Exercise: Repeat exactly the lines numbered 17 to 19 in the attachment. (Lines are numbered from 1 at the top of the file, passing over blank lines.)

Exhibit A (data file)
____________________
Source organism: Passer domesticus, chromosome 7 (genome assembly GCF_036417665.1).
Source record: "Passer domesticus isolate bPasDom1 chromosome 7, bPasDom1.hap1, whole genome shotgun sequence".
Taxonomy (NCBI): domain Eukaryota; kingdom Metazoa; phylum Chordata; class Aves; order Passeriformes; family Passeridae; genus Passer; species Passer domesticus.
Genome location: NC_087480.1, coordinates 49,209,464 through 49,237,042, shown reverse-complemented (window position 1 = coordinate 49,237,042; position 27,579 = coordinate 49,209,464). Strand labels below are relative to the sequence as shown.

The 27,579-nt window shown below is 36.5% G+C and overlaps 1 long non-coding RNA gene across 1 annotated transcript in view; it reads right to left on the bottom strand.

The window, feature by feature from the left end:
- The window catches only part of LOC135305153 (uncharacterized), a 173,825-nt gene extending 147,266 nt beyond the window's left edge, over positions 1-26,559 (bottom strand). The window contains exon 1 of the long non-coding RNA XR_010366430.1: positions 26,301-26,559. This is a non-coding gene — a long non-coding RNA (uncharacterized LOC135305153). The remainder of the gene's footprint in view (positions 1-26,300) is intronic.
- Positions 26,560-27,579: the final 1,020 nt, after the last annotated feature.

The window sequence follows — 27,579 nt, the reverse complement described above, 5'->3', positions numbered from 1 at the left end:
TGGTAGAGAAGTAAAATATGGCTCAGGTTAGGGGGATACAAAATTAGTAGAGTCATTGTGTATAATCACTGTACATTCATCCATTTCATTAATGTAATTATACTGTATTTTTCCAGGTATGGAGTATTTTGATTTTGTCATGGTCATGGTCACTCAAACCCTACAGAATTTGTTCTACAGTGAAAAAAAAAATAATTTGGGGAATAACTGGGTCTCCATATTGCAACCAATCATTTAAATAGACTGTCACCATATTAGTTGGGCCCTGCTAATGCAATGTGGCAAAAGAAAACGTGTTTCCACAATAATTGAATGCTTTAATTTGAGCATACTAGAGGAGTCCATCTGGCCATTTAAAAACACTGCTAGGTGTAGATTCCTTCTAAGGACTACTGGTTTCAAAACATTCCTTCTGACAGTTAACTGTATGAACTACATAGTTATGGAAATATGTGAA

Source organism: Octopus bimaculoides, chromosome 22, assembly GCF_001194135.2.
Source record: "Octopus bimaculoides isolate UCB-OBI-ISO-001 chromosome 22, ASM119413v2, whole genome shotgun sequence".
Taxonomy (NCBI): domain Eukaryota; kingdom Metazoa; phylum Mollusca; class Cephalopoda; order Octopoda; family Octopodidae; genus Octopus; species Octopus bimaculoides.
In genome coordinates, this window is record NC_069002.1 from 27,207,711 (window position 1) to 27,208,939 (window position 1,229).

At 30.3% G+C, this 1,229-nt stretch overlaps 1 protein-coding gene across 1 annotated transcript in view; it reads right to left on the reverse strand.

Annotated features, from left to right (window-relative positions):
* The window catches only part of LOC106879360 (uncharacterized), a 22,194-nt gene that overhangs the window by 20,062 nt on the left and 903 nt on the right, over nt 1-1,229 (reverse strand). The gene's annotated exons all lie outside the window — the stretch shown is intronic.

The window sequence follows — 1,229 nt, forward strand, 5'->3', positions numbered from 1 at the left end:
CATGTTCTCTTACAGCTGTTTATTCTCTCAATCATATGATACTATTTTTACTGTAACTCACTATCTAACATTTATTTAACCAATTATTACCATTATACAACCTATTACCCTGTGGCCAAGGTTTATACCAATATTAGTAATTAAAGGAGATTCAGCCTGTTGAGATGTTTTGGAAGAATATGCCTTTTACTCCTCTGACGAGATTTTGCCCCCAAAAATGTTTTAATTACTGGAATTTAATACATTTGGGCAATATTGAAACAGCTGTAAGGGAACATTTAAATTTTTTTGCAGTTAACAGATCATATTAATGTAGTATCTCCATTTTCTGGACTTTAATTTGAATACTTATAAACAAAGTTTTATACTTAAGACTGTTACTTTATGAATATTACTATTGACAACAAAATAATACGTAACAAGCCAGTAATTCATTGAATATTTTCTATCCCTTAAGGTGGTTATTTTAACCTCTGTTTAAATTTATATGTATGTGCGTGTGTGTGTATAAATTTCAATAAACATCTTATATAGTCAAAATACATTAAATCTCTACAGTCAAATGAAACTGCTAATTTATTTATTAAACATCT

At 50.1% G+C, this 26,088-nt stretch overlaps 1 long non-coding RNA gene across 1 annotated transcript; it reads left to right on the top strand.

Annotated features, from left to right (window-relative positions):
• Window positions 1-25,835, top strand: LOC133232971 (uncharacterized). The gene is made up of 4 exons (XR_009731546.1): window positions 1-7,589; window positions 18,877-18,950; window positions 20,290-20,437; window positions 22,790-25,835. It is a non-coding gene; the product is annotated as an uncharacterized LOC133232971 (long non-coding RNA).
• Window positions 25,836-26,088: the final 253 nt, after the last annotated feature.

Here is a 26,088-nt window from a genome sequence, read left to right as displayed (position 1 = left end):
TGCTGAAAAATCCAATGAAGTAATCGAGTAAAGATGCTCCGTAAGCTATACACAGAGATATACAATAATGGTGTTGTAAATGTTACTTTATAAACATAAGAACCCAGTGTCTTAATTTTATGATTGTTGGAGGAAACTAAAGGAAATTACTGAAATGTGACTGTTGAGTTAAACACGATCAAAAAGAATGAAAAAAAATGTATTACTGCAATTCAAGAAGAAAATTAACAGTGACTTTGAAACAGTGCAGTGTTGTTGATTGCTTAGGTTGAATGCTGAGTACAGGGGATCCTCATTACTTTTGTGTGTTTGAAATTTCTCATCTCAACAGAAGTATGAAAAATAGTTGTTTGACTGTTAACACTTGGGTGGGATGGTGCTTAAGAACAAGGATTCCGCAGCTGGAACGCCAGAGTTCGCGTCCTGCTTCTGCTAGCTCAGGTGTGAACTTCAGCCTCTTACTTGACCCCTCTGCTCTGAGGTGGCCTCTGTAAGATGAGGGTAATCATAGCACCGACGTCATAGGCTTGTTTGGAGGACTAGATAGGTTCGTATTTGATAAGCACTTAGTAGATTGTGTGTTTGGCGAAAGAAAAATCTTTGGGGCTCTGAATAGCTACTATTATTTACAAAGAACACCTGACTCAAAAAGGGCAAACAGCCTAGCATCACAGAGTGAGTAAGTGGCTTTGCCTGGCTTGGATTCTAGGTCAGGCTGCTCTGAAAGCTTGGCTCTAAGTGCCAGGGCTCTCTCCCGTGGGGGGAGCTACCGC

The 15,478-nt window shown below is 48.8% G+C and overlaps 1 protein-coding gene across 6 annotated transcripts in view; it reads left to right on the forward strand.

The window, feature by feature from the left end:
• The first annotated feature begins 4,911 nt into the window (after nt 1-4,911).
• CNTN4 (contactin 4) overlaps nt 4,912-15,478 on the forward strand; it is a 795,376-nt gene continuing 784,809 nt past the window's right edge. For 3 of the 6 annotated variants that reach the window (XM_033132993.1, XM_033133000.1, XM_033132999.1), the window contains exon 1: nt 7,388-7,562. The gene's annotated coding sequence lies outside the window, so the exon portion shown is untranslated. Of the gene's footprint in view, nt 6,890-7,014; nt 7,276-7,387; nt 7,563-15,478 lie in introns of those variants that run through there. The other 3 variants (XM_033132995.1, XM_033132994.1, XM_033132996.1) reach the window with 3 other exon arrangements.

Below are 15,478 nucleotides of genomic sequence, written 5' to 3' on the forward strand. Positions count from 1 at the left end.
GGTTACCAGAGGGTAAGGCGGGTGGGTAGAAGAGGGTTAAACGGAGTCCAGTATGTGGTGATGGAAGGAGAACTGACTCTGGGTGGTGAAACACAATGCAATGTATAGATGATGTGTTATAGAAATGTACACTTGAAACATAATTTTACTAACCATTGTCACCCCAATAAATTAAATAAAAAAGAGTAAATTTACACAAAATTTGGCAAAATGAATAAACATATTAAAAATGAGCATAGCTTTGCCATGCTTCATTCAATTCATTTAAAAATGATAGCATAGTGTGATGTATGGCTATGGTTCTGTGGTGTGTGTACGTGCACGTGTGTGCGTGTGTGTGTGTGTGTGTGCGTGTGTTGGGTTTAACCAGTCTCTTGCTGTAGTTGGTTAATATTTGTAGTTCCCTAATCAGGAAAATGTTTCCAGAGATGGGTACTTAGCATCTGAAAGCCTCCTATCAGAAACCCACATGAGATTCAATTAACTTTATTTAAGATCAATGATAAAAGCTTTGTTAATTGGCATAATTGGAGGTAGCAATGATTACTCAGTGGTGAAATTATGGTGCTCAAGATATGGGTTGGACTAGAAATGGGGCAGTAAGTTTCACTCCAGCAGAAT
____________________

* The window catches only part of LOC106879360 (uncharacterized), a 22,194-nt gene that overhangs the window by 20,062 nt on the left and 903 nt on the right, over nt 1-1,229 (reverse strand). The gene's annotated exons all lie outside the window — the stretch shown is intronic.

The window sequence follows — 1,229 nt, forward strand, 5'->3', positions numbered from 1 at the left end:
CATGTTCTCTTACAGCTGTTTATTCTCTCAATCATATGATACTATTTTTACTGTAACTCACTATCTAACATTTATTTAACCAATTATTACCATTATACAACCTATTACCCTGTGGCCAAGGTTTATACCAATATTAGTAATTAAAGGAGATTCAGCCTGTTGAGATGTTTTGGAAGAATATGCCTTTTACTCCTCTGACGAGATTTTGCCCCCAAAAATGTTTTAATTACTGGAATTTAATACATTTGGGCAATATTGAAACAGCTGTAAGGGAACATTTAAATTTTTTTGCAGTTAACAGATCATATTAATGTAGTATCTCCATTTTCTGGACTTTAATTTGAATACTTATAAACAAAGTTTTATACTTAAGACTGTTACTTTATGAATATTACTATTGACAACAAAATAATACGTAACAAGCCAGTAATTCATTGAATATTTTCTATCCCTTAAGGTGGTTATTTTAACCTCTGTTTAAATTTATATGTATGTGCGTGTGTGTGTATAAATTTCAATAAACATCTTATATAGTCAAAATACATTAAATCTCTACAGTCAAATGAAACTGCTAATTTATTTATTAAACATCT